The Thin Man (1934)

2014 #120
W.S. Van Dyke | 87 mins | DVD | 1.33:1 | USA / English | U

The Thin ManProduced as a B-movie, but eventually nominated for four of the biggest Oscars (Picture, Actor, Director, Screenplay*), comedic detective mystery The Thin Man went on to spawn five sequels and a TV series (not to mention a radio series, a stage play, and a musical), as well as inspiring a host of similar comic-mystery B-movie series like the Saint and the Falcon.

Playing like a cross between an Agatha Christie mystery and a screwball comedy, it’s in fact based on a novel by Dashiell Hammett, author of The Maltese Falcon, The Glass Key, and other hard-boiled tales. This is definitely not one of those. The murder mystery is standard enough — a businessman has disappeared, but when his former secretary and lover is found dead, he’s the prime suspect — albeit with enough genuine suspects and twists to keep the viewer guessing. The real joy comes from the investigators: retired detective and alcohol fan Nick Charles (William Powell) and his rich, interested wife Nora (Myrna Loy). Plus their dog, Asta, who gets up to all kinds of mischief. Regular readers will know I’m half-sold on the film at that point.

The film luxuriates in the interactions between Powell and Loy, and between them and any other character. The plot regularly takes a back seat to the cast’s playfulness, which only the most mystery-focused viewer will find objectionable, because it’s so delightful. Acting drunk for the sake of comedy might seem like a cheap fallback, but Powell is on just the right side of the line to make it work flawlessly, especially in scenes that border on farce, Screwing aroundlike a Christmas party which is regularly interrupted by victims and suspects. Even the final scene, a rambling and none-more-Christie-like “gather all the suspects and reveal the answers” dinner party, seems natural because of the characterisation throughout the rest of the film. Loy’s part may not be quite as showy — as demonstrated by its failure to gain an Oscar nomination — but she’s an invaluable half of the double act.

Across the decades the detective story has transitioned to be a staple of television, with dozens of US dramas each churning out 22+ mysteries per year, not to mention all the British ones and, more recently here in the UK, European imports — you can’t move for a fleet of complex murder mysteries being solved on the gogglebox every day. It can make older movies that do the same thing feel less significant; less deserving of their big-screen status. Not so with ones like The Thin Man, which has so much more to offer besides the narrative and its revelations. Here a solid mystery, with potential to keep the viewer guessing, gives a structure on which to hang the real joys, which are provided by the central screwball-ish relationship. And the dog, of course.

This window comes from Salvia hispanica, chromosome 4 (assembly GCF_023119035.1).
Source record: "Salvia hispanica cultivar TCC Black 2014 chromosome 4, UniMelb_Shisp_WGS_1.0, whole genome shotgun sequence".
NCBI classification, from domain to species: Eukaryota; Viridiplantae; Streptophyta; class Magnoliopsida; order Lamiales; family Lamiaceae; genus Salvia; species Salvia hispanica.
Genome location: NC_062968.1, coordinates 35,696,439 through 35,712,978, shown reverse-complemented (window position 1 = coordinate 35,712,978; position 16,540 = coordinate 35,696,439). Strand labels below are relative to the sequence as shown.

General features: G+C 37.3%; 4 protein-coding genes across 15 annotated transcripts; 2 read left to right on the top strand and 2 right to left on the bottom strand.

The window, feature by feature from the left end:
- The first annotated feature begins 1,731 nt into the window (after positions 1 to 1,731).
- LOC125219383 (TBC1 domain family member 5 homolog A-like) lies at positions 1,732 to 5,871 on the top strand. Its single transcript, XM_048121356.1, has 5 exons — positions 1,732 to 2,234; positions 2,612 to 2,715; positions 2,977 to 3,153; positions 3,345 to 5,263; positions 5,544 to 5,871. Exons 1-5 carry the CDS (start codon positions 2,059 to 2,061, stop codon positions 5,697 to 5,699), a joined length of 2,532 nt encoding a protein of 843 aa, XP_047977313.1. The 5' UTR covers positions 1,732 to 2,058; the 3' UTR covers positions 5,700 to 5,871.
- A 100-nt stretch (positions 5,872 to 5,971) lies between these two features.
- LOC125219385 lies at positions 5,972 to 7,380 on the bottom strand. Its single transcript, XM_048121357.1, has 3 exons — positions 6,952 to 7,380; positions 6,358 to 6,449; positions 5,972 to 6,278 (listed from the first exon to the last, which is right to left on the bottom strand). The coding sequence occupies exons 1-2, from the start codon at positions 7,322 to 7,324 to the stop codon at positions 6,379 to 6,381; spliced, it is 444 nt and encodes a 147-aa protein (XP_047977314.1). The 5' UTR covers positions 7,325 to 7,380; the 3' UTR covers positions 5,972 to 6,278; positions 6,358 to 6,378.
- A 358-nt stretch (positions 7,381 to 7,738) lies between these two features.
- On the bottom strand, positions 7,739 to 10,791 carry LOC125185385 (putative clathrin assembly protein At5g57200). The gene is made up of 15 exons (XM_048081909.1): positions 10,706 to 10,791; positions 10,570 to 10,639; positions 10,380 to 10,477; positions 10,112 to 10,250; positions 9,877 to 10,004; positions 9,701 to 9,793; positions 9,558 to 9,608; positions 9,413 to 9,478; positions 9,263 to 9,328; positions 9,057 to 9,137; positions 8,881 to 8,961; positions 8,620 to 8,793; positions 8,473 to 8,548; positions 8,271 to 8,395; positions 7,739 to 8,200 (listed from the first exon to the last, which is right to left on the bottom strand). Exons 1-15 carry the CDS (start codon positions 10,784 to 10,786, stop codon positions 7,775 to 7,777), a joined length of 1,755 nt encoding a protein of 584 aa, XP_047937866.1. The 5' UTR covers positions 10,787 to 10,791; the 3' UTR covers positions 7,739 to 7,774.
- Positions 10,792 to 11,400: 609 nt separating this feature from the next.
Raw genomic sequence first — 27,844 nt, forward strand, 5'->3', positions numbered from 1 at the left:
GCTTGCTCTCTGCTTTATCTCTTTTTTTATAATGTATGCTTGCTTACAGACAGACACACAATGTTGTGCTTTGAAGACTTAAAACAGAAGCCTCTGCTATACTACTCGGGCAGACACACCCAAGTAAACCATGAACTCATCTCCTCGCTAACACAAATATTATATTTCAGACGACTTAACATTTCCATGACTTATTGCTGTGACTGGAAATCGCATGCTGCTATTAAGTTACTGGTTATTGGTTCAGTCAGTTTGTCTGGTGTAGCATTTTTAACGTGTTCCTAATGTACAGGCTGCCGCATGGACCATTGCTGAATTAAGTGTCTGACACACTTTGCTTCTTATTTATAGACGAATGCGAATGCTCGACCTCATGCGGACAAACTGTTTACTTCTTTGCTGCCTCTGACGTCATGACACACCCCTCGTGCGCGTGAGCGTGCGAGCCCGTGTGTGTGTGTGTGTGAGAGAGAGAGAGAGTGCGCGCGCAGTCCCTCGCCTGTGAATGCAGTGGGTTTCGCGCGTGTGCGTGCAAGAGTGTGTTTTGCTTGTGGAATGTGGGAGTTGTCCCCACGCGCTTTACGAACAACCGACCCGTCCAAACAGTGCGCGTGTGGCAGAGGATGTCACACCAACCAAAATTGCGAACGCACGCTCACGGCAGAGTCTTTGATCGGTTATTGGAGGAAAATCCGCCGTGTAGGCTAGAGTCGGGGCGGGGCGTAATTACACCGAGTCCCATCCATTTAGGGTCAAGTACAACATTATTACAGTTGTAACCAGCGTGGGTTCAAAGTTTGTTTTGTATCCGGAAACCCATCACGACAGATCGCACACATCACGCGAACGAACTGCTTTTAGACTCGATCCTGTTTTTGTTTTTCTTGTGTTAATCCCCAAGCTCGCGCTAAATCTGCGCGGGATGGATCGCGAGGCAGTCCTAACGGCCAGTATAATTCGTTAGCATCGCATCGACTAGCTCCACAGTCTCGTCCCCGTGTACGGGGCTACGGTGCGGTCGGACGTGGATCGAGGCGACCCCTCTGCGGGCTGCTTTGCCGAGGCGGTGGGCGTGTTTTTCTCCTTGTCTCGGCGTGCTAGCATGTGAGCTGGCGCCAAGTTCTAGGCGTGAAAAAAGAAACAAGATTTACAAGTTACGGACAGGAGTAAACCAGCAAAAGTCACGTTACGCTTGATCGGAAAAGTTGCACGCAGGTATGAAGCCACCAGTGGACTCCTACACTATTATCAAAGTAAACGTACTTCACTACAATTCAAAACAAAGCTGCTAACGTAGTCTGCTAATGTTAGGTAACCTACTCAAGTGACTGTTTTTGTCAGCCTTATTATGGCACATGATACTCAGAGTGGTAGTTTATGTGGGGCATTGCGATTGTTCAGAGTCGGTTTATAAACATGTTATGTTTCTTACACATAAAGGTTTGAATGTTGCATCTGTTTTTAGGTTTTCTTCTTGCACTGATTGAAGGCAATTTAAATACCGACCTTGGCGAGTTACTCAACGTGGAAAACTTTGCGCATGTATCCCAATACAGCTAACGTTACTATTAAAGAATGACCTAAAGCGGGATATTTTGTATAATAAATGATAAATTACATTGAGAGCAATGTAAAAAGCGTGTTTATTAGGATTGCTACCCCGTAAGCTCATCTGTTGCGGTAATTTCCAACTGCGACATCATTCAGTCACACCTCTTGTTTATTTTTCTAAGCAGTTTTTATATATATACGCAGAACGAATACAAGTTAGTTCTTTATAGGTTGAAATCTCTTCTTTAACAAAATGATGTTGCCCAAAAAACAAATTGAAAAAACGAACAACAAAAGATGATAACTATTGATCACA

5 out of 5

Read my reviews of all the Thin Man films on Thin Man Thursdays.

* It lost to the father of screwball comedy, It Happened One Night, in every category. ^

6 thoughts on “The Thin Man (1934)

  1. The Thin Man is pretty impressive for a movie shot in just 12 days.
    I could happily sit and watch Powell and Loy downing drinks and shooting one-liners back and forth for the running time of Lawrence of Arabia. And wouldn’t it be wonderful if all murder mysteries were solved over the course a large banquet dinner?

    Liked by 1 person

  2. Great write-up of a film I’ve enjoyed many times – there is of course a good boxset available that contains the full set of Thin Man films, and whilst the quality gently slides through the series the Powell-Loy combo is always good value. It’s the charm of the piece that really does it, and the crime story can be set aside for long passages in favour of interaction between the leads.It was made during the Great Depression and audiences must have loads of fun getting away from their difficult existences to take in the no worries, high living hi-jinks of Mr and Mrs Charles!

    Liked by 1 person

    • I’m sure someone could write a great psychological piece on the types of escapism people enjoy in times of (relative) hardship — in the Great Depression, the fun antics of the well-to-do; nowadays, superheroes.

      I’ve reached the fifth film, where there’s no hint of crime for literally half an hour — I began to wonder if they were even bothering! But you’re spot on, it coasts by completely amiably on the power of Powell & Loy.

      Liked by 1 person

      • It’s one of the things I find most fascinating about researching ‘classic’ movies, looking at the time in which they were made and seeing the impact that it might have had. I guess Westerns are the best exemplars, as there were thousands of them made and so many held allegorical content about what was going on whilst the films were being made – High Noon and its subtexts relating to the blacklists, for example.

        Very true about the Powell-Loy charm – why, even the kid (which can often be the death knell of a good screen partnership) can’t ruin it.

        Liked by 1 person

  3. Terrific review of a marvelous film. Powell and Loy are just so good together, the mystery is a bonus and it’s a good one. Yes, the series does dip a bit as it goes on but there’s not a poor movie among them.

    Liked by 1 person

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